Bridge Creek Clays
Mike Simpson’s passion for kids and shooting sports is making a difference across the globe.
Looking back at it after all these years, it’s likely that a BB gun with no sights was the starting point. Now, Mike Simpson is handling five-figure Perazzi over-and-unders while training Olympic gold medalists.
“I learned to shoot by pointing that gun, not sighting it,” Simpson said. “I remember my first dove shoot, at 6 years old. I picked up six birds that day and have been hooked on hunting and shooting ever since.”
Simpson’s Bridge Creek Clays and South Georgia Shooting Club is in Hartsfield, roughly 10 miles from Moultrie, but its effects reach worldwide. A former USA Shooting National Coach Of The Year, Simpson’s list of awards and accomplishments is beyond impressive. That said, perhaps the club’s mission statement provides a purer glimpse of the man: “To inspire young people to desire the highest level of character, conduct, citizenship and leadership while promoting sportsmanship, self-esteem, self-worth and self-control.”
“Working with kids has been a way for me to show them that they’re loved and share with them a love for shooting and the outdoors,” Simpson said. “I have a lot of kids who come through here that have never been hunting. It has been a priceless tool to be able to accomplish showing them that others care. I can’t begin to tell you how many of those late-night phone calls I’ve gotten that started off, ‘Coach Mike…’”
(During a mid-morning call-back to Mike for an additional bit of info, he said, “Actually I’ve got a kid here from Puerto Rico that I’m working with; can I call you back?” His phone earns its keep…)
Back in the 1980s, Simpson began working with the Georgia 4-H sporting clays program.
“We had 150 kids in the program statewide, back at Rock Eagle four decades ago,” he said. “My kids won the state championship, and I went on to serve 19 years on the Georgia State 4-H Committee.”
During that span came an interesting twist of fate. It happened in 1996, right after Atlanta’s participation in hosting The Olympic Games.
“That Atlanta venue was one of the finest in the world, and it was hosting a World Cup event in International Trap and Skeet,” Simpson said. “We had a team shoot in that area and went by there on the way home. The director of the shoot came over and asked the kids if they would like to shoot. They knew they were good, and they were pretty cocky; but they also got humbled pretty quick. At the same time, they got completely hooked.
“And so did I… 1996 really started it all. Once I got into coaching, I wanted to know everything about coaching that I could just like they wanted to know everything about shooting that they could. Since that time, 48 kids have come through here that have gone on to participate in national teams to development teams to world championship teams. This year I had some members of the U.S. Olympic team here to train the week before they went to Tokyo. Among them was Amber English, who went on to win the gold medal.”
Bridge Creek Clays spreads over 65 acres and features two state-of-the-art Olympic bunkers, American trap and skeet, 4-H sporting clays and double trap—plus instruction from one of the best coaches in the world.
“I’ve had up to 300 kids here, lined up 70 to 80 deep waiting to shoot,” Simpson says. “It means that much to them, and in today’s pace that says a lot. I try to teach these kids to have a dream and make a commitment to it. That’s the only way to get there.”
When you’re selected national coach of the year by USA Shooting, there’s not a whole lot more you need on a resume. But to me, that’s not even at the top of the list. This is: Simpson is one of only two coaches in the United States to hold an International Shooting Sports Federation license. What that means is that he can step right into any ISSF facility—in the world—and begin helping folks shoot better.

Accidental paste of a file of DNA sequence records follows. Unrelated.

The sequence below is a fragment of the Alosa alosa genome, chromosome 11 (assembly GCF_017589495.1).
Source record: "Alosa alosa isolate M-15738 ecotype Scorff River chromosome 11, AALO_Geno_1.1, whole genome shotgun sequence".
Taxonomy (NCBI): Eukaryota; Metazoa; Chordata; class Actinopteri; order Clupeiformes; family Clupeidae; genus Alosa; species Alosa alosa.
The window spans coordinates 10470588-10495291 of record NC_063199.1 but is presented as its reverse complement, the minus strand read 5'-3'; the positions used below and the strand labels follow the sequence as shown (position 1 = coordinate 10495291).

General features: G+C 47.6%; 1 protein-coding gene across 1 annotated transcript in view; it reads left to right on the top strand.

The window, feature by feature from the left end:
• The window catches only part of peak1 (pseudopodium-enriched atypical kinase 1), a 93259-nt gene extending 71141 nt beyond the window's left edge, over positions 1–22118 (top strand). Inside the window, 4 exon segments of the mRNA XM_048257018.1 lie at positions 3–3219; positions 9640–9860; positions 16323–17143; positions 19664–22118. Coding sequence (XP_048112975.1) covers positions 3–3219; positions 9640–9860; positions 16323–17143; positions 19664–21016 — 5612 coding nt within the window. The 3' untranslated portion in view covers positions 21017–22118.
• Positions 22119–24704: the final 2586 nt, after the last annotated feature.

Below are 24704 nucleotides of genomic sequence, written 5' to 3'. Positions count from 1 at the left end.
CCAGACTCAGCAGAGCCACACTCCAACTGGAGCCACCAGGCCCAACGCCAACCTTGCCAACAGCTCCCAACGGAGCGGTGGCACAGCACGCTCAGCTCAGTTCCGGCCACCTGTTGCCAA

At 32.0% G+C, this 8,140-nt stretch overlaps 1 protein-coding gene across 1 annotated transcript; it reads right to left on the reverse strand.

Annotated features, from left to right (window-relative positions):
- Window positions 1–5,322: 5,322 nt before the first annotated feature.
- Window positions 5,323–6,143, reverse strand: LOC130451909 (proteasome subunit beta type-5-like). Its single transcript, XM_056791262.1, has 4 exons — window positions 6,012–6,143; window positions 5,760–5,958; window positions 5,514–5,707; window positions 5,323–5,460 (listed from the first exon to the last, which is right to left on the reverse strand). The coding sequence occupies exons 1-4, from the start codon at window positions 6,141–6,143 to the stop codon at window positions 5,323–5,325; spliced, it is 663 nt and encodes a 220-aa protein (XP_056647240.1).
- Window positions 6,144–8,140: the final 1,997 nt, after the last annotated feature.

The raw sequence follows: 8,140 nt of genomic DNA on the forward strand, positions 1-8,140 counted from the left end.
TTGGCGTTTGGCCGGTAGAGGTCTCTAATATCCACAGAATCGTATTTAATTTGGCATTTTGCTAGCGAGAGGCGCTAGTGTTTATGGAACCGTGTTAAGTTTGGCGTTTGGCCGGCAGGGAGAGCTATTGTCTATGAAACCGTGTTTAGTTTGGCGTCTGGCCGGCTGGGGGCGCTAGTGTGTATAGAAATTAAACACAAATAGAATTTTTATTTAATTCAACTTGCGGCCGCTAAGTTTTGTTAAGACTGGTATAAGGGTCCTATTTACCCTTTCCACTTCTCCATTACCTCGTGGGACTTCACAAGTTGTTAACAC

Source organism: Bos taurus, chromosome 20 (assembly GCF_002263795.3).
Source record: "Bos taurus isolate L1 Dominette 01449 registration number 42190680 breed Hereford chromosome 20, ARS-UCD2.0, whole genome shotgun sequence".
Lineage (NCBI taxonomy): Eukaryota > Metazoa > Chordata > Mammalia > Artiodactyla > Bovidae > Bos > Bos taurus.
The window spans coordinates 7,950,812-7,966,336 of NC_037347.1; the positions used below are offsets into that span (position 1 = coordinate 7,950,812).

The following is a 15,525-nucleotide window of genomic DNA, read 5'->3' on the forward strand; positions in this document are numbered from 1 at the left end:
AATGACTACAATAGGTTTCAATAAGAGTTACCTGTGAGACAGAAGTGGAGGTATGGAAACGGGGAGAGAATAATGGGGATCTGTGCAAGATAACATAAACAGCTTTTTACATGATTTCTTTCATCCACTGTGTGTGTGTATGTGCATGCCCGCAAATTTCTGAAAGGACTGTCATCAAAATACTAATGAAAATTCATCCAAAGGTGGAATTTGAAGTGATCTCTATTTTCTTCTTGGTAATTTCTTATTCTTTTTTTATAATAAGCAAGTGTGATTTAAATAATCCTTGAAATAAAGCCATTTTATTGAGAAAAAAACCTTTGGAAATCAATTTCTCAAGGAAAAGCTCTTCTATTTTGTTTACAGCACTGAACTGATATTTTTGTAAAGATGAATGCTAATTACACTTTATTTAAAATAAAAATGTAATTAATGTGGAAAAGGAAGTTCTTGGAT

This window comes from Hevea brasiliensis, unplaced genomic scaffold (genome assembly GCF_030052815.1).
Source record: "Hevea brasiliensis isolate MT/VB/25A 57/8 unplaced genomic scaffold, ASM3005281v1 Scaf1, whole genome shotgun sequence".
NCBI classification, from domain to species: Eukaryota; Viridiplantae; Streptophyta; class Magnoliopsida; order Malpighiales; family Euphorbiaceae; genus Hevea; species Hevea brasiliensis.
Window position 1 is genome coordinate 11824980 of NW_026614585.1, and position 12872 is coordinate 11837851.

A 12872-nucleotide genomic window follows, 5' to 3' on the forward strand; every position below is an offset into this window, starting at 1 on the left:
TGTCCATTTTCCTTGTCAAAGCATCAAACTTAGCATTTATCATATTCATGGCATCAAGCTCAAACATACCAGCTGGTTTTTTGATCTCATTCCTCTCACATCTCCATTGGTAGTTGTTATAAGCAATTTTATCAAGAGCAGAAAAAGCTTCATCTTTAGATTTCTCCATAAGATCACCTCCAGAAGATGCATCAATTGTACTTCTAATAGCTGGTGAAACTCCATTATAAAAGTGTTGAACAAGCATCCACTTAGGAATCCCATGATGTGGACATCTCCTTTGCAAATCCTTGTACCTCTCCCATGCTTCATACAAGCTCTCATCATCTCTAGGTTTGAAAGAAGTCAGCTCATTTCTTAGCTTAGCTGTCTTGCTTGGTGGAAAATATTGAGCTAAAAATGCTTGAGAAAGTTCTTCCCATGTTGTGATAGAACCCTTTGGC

The list goes on and on, including Assistant National USA Shooting Olympic Coach, and when the South Georgia Youth Shooting Club bills itself as “Home Of Champions,” it’s not kidding.
“Being an assistant USA coach opened the doors for me to go all over the world, as well as the kids I’ve coached. It has been a golden opportunity for them.”
So, if you want to have better success in a dove field or duck blind, even after a lifetime of shooting, where would a world-class coach suggest making modifications? I had to know and was talking to the guy who does. He gave me two tips, one of which, ironically, was the first lesson I ever learned about a shotgun—at the same age he started!
“Get fit for the right shotgun,” Simpson says adamantly. “That is the first order of business; it’s crucial. People go to Walmart or wherever and pick up whatever is on the shelf, then can’t understand why it’s not magic right out of the box. When that gun hits your shoulder, if it’s not pointing where you’re looking then you’re not likely to hit what you’re shooting at. Making that adjustment is the first key.”
The second goes back to his BB gun, and both our childhoods.
“One of the biggest things I see with people, especially hunters who use both rifle and shotgun, is that they don’t realize that they should aim a rifle but point a shotgun. When they put the shotgun up, they look for the bead to aim by; by the time they find it, the target is long gone. Point, instinctively; don’t aim.”
Bridge Creek is open to the public, so if dove season results have you in the dumps, check it out before the next one comes in! Mike says a group of old-timers headed to Canada on a duck hunt were recently at the facility, “and they were busting clays before they left.” Simpson’s address is 3760 Dunn Road, Hartsfield, Ga. 31756.
If you want to know more, or better yet want to get a child involved at the highest of levels, contact Mike Simpson at 229.454.0669. Or email [email protected].
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